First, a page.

So, let's get this climate thing rassled to the ground so we can start in on plastics. Time's a-wastin'.

Peter Dykstra is our weekend editor and columnist and can be reached at pdykstra@ehn.org or @pdykstra.

His views do not necessarily represent those of Environmental Health News, The Daily Climate, or publisher, Environmental Health Sciences.

Banner photo: @CTF_PHOTO/flickr

Coal-fired power plant in New Jersey to be imploded for clean power

A former coal-fired power plant in New Jersey will be imploded Friday, and its owners are expected to announce plans for a new clean energy venture on the site.

Sunrise in the woods

Get our Good News newsletter

Get the best positive, solutions-oriented stories we've seen on the intersection of our health and environment, FREE every Tuesday in your inbox. Subscribe here today. Keep the change tomorrow.

Congressional Democrats: Not a chance of reopening climate law

The president has been clear about his support for establishing a U.S. manufacturing base for electric vehicles.

EU’s new climate change plan will cause biodiversity loss and deforestation: Analysis

A new climate change plan in the European Union, which has been lauded for its ambitious targets and aggressive action on emissions, will sacrifice carbon-storing trees, threaten biodiversity and outsource deforestation, according to a new paper.

Keep reading...Show less

Is your favorite plant-based milk good for the planet? Here's how they compare

Oat, soy, hemp, and more: If you’re looking to ditch dairy, the options can be overwhelming. Here’s what you need to know about each milk's environmental effects.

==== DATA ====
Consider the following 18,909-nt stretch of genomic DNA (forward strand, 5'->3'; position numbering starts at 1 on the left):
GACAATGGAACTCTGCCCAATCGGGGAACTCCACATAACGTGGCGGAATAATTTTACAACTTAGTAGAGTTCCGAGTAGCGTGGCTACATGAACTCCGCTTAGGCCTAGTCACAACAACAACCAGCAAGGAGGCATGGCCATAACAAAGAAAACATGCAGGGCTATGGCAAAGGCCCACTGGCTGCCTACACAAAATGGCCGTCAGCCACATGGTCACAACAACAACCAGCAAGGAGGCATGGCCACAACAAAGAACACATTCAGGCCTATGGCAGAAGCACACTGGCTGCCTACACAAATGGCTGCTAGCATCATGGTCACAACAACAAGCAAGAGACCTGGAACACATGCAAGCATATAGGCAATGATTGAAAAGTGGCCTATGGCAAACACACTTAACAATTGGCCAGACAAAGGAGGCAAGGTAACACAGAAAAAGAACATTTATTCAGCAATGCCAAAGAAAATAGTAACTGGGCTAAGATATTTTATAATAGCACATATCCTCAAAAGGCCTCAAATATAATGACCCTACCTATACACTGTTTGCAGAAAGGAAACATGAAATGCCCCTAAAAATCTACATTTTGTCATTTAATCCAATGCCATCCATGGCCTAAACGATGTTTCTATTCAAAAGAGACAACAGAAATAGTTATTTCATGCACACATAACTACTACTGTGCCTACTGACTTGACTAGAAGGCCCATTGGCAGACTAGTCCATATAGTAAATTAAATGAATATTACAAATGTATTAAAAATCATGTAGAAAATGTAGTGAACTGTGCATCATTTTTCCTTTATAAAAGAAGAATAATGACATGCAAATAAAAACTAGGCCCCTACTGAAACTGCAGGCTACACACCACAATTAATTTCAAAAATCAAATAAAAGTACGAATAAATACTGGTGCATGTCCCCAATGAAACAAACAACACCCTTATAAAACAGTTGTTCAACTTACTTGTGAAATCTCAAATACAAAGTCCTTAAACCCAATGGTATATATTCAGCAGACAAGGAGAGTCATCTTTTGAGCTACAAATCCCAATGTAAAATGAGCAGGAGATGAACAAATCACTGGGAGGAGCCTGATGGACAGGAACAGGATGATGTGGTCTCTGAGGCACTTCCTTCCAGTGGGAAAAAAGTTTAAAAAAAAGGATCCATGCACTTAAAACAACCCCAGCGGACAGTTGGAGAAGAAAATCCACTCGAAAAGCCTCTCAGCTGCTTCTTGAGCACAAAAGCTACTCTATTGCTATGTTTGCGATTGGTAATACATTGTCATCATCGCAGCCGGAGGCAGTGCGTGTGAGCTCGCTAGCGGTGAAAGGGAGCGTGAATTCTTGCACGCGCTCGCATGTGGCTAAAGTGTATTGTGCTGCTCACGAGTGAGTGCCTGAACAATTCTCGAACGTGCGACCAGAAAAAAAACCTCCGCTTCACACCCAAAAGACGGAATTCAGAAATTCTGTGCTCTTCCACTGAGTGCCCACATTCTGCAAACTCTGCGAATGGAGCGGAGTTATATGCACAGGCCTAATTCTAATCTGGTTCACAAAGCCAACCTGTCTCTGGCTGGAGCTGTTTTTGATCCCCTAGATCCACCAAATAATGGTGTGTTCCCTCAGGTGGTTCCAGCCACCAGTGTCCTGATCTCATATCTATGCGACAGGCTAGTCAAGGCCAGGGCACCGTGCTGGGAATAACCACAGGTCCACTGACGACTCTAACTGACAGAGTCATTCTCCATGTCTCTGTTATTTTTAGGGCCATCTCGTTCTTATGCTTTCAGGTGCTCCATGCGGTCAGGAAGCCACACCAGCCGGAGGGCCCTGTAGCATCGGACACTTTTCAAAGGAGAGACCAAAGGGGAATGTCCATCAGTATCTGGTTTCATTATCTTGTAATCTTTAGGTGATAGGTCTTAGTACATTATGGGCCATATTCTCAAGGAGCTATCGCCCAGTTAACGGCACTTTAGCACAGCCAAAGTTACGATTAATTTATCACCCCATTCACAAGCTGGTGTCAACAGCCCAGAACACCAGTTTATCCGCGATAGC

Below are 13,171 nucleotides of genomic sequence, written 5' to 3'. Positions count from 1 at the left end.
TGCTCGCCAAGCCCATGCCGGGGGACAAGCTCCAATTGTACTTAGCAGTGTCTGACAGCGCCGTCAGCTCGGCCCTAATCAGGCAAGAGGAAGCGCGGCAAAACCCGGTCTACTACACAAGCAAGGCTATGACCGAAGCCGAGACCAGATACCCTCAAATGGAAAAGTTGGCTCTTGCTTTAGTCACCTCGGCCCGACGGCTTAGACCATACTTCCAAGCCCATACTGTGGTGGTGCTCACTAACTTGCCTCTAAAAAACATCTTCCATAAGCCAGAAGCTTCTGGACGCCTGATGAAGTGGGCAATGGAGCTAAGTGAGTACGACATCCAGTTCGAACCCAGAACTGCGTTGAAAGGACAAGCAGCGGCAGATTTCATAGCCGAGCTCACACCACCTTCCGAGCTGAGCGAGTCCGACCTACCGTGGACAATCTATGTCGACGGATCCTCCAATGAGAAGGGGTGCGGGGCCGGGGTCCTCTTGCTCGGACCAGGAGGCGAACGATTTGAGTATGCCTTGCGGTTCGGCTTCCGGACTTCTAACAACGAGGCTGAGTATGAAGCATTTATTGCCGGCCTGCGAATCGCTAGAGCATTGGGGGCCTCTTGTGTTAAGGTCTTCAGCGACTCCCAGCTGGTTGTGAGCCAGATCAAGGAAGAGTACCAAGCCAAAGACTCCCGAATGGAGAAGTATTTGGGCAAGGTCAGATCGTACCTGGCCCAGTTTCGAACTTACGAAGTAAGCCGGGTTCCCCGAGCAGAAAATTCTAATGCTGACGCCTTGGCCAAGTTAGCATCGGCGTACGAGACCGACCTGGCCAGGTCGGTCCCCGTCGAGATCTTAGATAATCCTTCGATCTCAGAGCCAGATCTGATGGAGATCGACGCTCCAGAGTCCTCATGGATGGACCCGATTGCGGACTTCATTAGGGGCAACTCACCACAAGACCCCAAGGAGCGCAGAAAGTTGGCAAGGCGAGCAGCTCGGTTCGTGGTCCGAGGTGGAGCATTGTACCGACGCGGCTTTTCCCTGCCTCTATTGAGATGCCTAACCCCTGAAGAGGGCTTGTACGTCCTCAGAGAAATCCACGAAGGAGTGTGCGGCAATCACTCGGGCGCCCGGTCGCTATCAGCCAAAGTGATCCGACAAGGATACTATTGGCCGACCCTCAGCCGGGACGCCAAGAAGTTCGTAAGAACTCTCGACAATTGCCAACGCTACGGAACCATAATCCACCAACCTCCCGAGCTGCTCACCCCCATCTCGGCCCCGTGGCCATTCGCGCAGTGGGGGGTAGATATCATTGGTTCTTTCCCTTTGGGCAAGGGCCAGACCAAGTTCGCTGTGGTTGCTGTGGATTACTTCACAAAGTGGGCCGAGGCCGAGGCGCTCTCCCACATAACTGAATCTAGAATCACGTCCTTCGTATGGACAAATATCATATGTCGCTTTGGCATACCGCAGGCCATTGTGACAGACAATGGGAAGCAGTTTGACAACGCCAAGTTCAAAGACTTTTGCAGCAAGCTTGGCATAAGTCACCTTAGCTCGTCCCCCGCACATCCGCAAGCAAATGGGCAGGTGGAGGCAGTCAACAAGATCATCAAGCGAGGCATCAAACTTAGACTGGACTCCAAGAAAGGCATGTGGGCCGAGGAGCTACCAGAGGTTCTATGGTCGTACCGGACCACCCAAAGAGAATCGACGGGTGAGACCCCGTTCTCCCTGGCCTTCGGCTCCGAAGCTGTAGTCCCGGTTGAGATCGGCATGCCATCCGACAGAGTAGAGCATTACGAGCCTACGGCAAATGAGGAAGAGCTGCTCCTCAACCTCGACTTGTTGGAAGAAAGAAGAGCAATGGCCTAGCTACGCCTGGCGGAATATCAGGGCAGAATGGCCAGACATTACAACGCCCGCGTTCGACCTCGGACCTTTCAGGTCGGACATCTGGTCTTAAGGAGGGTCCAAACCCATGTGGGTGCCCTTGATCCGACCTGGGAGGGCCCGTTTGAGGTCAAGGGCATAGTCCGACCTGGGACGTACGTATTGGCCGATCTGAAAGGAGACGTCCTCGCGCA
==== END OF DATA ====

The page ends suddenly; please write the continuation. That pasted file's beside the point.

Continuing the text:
Evidence grows of forced labour and slavery in production of solar panels, wind turbines

A ‘certificate of origin’ scheme could counter concerns about renewables supply chains, says Clean Energy Council.

Beyond solar: Here's what the clean energy future might look like

Five scenes show how direct air capture, carbon capture, and hydrogen hubs could be integrated into the U.S. economy.

Opposition to CAFOs mounts across the nation

Toxic manure discharges from large livestock operations is major source of water pollution.

From our Newsroom
United Nations climate change

Op-ed: It’s time to re-think the United Nations’ COP climate negotiations

Instead of focusing on negotiations, let the main event be information sharing, financing and partnerships that produce faster technological change.

population environmental

Op-ed: What the media gets wrong about the new world population numbers

The last time that we lived within the productivity limits of our planet was about 50 years ago — that is a problem.

katharine hayhoe

Peter Dykstra: Journalists I’m thankful for

My third annual list of the over-achieving and under-thanked.

sperm count decline shanna swan

A new analysis shows a “crisis” of male reproductive health

Global average sperm count is declining at a quicker pace than previously known, chemical exposure is a suspected culprit.

WATCH: The latest evidence of widespread sperm count decline

WATCH: The latest evidence of widespread sperm count decline

"Pregnant women, and men planning to conceive a pregnancy, have a responsibility to protect the reproductive health of the offspring they are creating."

sperm count decline

Frequently asked questions on the new sperm count decline study

Sperm counts are declining everywhere — the implications are huge.

Stay informed: sign up for The Daily Climate newsletter
Top news on climate impacts, solutions, politics, drivers. Delivered to your inbox week days.